Chocolate Peppermint Brownies

Combining chocolate and mint is controversial: some people love it, some hate it. Very few are neutral on this classic combo. I call it classic because many of the world’s best-known candy makers combine these flavors—Frango mint, anyone? Or how about Brach’s, M&Ms, Ghirardelli or Klondike chocolate mint candies? If I sound a bit defensive, it’s because some of my friends make a “face” when I rhapsodize about peppermint brownies, one of my and my family’s favorite treats.

When we became a gluten-free household and I wrote Cooking for Your Gluten-Free Teen, one of the first baked dessert recipes I developed for the cookbook was Easy Mix Brownies. I had tried most of the prepared brownie mixes on the market and most turned out gummy and/or bitter. This recipe is perfect. But then came the holidays and we all wanted peppermint brownies, so I thought: Why not just add crushed peppermint candies to the recipe?

Not so simple. When I searched for gluten-free peppermint candies, they were really hard to find. Almost all labels revealed that the candies were manufactured in a plant that also processes tree nuts, dairy and wheat. Then I tried crushing lifesavers (which I judged to be safe) and adding them to the recipe. Disaster. They were hard to crush in uniform pieces and when baked into the brownies they were a dental disaster waiting to happen.

Then I discovered a wonderful gluten-free product that I plan to use often: Andes Peppermint Crunch Baking Chips. With them I created a new recipe that yields 36 brownies, enough for a holiday party and leftovers to freeze for the school lunch box. And when we had a big family party last Saturday, I watched my friends (the ones who say they don’t like chocolate with mint) scarf the brownies down!

andes peppermint crunch

A few helpful hints:

As in many gluten-free baking recipes, the dough becomes very thick when mixing the dough with a hand-held mixer. So mix only until the dough beings to climb up the mixer blades, and stop. Then scrape down the blades and continue mixing by hand.

Always line the baking pan with parchment paper lightly sprayed with nonstick cooking spray.

When spreading the thick dough in the pan, use a silicone spatula to spread it out as evenly as possible, then either wet your fingers lightly with cold water or spray them with nonstick cooking spray and lightly press the dough into an even layer.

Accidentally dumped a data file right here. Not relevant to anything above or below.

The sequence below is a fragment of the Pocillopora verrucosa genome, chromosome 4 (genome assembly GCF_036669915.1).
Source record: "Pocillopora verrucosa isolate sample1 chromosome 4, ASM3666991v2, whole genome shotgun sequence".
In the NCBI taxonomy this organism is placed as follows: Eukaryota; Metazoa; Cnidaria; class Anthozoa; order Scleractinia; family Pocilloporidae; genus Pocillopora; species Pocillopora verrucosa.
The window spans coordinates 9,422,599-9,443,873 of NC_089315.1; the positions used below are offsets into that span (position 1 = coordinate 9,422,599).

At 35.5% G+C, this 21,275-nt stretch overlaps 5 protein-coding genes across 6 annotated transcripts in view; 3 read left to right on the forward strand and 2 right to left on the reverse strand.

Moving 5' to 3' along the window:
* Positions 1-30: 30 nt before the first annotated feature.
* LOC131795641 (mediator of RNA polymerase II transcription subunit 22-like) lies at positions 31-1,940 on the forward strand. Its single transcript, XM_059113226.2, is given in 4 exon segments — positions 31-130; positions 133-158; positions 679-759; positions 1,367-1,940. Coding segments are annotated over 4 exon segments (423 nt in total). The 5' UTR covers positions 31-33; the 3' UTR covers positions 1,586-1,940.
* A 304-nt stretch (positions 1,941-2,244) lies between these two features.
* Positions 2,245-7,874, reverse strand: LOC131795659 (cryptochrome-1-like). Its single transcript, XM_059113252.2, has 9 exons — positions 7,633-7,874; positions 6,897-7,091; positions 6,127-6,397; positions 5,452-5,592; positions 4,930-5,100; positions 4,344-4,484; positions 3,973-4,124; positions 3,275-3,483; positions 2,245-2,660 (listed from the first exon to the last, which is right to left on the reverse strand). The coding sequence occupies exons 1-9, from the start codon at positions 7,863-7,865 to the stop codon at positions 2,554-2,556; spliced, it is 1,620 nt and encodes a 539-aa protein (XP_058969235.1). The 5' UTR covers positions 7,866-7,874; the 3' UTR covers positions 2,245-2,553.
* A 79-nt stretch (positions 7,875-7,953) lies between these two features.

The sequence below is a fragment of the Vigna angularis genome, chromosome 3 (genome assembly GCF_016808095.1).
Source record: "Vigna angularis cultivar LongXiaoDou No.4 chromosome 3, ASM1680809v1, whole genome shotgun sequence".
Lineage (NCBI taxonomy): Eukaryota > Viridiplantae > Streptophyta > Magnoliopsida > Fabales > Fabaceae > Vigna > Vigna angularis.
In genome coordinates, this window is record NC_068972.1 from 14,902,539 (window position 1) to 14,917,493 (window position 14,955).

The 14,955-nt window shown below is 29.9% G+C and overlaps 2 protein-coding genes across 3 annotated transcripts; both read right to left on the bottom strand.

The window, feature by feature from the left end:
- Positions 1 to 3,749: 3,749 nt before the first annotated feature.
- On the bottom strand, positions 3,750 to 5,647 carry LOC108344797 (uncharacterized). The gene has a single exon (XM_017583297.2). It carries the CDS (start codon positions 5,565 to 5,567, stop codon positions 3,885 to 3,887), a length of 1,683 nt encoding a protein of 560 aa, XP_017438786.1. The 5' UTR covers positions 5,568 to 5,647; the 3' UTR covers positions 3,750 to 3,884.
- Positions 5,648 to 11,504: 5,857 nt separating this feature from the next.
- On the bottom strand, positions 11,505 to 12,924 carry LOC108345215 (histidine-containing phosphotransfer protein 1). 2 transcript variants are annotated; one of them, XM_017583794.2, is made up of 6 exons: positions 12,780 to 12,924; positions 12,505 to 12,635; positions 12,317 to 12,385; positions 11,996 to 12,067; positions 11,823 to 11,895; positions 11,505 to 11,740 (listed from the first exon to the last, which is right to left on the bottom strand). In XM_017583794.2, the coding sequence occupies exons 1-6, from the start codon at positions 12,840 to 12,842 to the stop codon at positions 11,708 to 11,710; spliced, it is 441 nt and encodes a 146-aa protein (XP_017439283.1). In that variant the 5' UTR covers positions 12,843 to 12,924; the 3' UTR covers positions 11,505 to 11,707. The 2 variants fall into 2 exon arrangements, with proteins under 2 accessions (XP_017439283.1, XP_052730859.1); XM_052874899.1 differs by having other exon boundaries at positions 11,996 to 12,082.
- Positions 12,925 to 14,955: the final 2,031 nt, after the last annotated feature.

Chocolate Peppermint Brownies

Serving Size: 36 brownies

Chocolate Peppermint Brownies



  1. Preheat the oven to 350°F. In a 4-quart bowl beat together the butter and sugars until light and fluffy. Add the eggs one by one, beating well after each addition.
  2. Add the vanilla and beat to mix. Reserve.
  3. In a separate bowl combine the GF flour, baking cocoa, salt, baking soda and whisk to mix well.
  4. Add GF flour mixture to the reserved butter-egg mixture and beat with a hand-held mixer until batter becomes too thick and begins to climb up the beaters. Remove and scrape down the beaters and continue mixing by hand using a silicone spatula.
  5. Add the peppermint chips and fold in.
  6. Spray a 9 by 13-inch glass or metal baking dish with nonstick cooking spray and line bottom with parchment paper cut to fit. Spray parchment lightly.
  7. Transfer batter to pan and spread as evenly as possible with a silicone spatula. Then wet fingertips lightly with cold water or spray lightly with nonstick cooking spray and pat dough into an even layer.
  8. Bake until a cake tester inserted in middle comes out clean, 30 to 35 minutes.
  9. Remove pan from oven, transfer to a rack and let cool to room temperature.
  10. Invert baked cake onto a cutting board. Remove and discard parchment paper.
  11. Using a ruler, measure in half lengthwise and make 2 knife cuts on opposite sides. Repeat making 3 equally spaced knife cuts in each half for a total of 6. Then repeat the marking and scoring on the short sides of the cake for a total of 6 marks.
  12. Using a very sharp serrated knife, cut the cake 6 by 6 into 36 brownies.
  13. Serve on a platter for parties, or wrap individually and freeze for later use.



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